Weed by any other name would smell as sweet…or skunky…or fruity. There are hundreds of strains of cannabis and seemingly just as many nicknames for those sticky buds. Pot, dope, reefer, Mary Jane, grass, ganja, and herb are among the most common but the term “marijuana” has been up for debate recently.
In the 1930s, Harry J. Anslinger, head of the Federal Bureau of Narcotics (FBN, now the DEA), spearheaded the cannabis prohibition effort by drafting the 1937 Marihuana Tax Act. This officially outlawed the sale and possession of cannabis for recreational use.
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Anslinger also promoted xenophobic and racist attitudes towards Mexicans and other ethnic groups, and it is hypothesized that adopting the term “marihuana” would easily link pot hysteria to foreign cultures. Moses Baca was the first person to be arrested under the new law, and as a young Mexican-American man, he perfectly fit the profile of who the tax act was targeting (he had a quarter ounce of weed stashed in his drawer at home).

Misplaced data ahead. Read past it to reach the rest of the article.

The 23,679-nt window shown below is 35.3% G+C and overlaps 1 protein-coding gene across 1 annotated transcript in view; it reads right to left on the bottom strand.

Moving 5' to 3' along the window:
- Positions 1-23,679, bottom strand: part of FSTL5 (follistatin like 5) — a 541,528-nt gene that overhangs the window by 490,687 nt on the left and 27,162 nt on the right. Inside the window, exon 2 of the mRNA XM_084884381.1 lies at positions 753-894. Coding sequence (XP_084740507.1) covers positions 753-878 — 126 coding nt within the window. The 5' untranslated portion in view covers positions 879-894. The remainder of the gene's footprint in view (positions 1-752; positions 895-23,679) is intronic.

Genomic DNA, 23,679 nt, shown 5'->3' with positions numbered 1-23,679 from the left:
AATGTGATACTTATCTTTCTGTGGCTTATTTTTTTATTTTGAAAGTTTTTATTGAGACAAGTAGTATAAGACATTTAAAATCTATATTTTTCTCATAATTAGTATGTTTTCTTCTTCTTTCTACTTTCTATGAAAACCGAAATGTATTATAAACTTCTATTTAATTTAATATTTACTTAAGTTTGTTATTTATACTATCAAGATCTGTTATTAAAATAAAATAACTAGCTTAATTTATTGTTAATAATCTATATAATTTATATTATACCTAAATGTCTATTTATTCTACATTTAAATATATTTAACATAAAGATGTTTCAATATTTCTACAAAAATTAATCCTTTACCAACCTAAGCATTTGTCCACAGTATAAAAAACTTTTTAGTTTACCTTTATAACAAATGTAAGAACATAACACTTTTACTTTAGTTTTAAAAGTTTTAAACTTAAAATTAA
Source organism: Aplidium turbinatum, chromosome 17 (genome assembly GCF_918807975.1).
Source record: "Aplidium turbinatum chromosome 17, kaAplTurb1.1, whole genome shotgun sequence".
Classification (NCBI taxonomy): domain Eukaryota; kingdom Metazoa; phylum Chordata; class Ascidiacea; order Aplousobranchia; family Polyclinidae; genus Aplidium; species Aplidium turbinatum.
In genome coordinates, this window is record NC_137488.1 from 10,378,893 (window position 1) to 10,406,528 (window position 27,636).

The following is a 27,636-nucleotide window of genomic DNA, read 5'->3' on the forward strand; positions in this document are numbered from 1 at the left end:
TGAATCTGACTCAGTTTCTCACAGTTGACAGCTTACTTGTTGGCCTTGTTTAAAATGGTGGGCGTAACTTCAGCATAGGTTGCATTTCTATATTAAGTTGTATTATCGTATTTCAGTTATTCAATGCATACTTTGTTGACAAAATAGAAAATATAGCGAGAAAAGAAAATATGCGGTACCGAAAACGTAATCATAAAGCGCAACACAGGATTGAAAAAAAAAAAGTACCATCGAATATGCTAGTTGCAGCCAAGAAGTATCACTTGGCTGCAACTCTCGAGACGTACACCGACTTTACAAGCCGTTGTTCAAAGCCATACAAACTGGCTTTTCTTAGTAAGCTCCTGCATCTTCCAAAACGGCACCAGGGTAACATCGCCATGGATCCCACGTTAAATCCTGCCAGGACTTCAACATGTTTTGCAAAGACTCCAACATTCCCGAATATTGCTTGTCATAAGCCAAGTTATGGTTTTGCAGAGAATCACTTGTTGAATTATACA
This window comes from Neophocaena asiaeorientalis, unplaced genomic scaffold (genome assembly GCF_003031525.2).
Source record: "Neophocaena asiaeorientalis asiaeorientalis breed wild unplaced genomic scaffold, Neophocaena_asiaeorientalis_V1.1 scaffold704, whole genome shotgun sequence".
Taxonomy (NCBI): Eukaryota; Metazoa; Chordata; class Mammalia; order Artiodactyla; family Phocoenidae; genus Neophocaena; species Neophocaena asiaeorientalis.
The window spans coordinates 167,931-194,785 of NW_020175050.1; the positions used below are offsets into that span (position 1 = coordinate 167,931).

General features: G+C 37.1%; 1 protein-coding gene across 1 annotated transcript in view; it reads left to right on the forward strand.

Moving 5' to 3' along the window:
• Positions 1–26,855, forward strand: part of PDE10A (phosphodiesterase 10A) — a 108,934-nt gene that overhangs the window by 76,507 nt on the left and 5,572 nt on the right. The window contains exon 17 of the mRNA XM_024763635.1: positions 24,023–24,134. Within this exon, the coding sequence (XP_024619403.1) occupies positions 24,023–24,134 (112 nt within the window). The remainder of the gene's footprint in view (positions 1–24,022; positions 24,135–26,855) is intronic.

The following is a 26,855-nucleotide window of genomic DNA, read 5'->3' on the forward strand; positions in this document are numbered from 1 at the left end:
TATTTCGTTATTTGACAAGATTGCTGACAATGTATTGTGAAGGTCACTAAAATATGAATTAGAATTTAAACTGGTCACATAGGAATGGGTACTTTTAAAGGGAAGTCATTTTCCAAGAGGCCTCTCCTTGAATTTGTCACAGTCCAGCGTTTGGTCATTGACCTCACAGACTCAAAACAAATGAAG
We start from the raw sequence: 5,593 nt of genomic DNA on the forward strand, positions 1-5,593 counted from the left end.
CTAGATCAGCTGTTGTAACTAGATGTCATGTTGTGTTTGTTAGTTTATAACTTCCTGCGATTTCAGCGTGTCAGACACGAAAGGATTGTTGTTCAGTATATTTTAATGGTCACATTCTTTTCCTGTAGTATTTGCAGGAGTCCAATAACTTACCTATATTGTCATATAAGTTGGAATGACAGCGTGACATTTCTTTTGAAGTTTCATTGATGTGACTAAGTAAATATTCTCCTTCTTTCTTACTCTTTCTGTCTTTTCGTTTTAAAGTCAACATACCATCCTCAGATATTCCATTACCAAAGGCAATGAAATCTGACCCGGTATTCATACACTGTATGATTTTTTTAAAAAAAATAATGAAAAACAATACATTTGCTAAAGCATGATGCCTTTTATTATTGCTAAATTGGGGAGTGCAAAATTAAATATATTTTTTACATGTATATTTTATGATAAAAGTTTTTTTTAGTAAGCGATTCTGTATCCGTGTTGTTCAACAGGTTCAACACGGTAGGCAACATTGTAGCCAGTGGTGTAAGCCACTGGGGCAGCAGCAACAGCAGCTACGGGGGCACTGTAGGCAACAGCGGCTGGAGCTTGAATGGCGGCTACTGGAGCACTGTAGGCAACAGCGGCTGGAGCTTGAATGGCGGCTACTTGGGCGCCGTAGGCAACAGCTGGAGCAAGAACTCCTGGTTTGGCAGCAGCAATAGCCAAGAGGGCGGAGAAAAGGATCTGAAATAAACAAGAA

While Anslinger was an undeniable racist, and likely used an exotic-sounding word like marijuana to fuel his fear-mongering agenda, Chris Bennett, a cannabis historian, is wary of saying that marijuana is a racist term.
“In Mexico and other South American countries, the term was used for quite some time, and still is,” says Bennett.
He points to the Lecciones de farmacología, Volume 1, where the word “marihuana” was printed in 1853, well before Anslinger appropriated it for propaganda.
“Marijuana, as much as it is a name for cannabis, is a slang term. If you’re talking about something scientifically or policy-wise, cannabis is a much more appropriate term.”
Comparatively, “cannabis” is a Latin word, whose etymology is tied to Proto-Indo-European language, and, according to Bennett is the “oldest form of root words that there is.”
Cannabis has an ever-evolving story from its legality to its nomenclature, which will no doubt continue until we’re all calling it cosmic cabbage, as we puff uninhibitedly on Mars.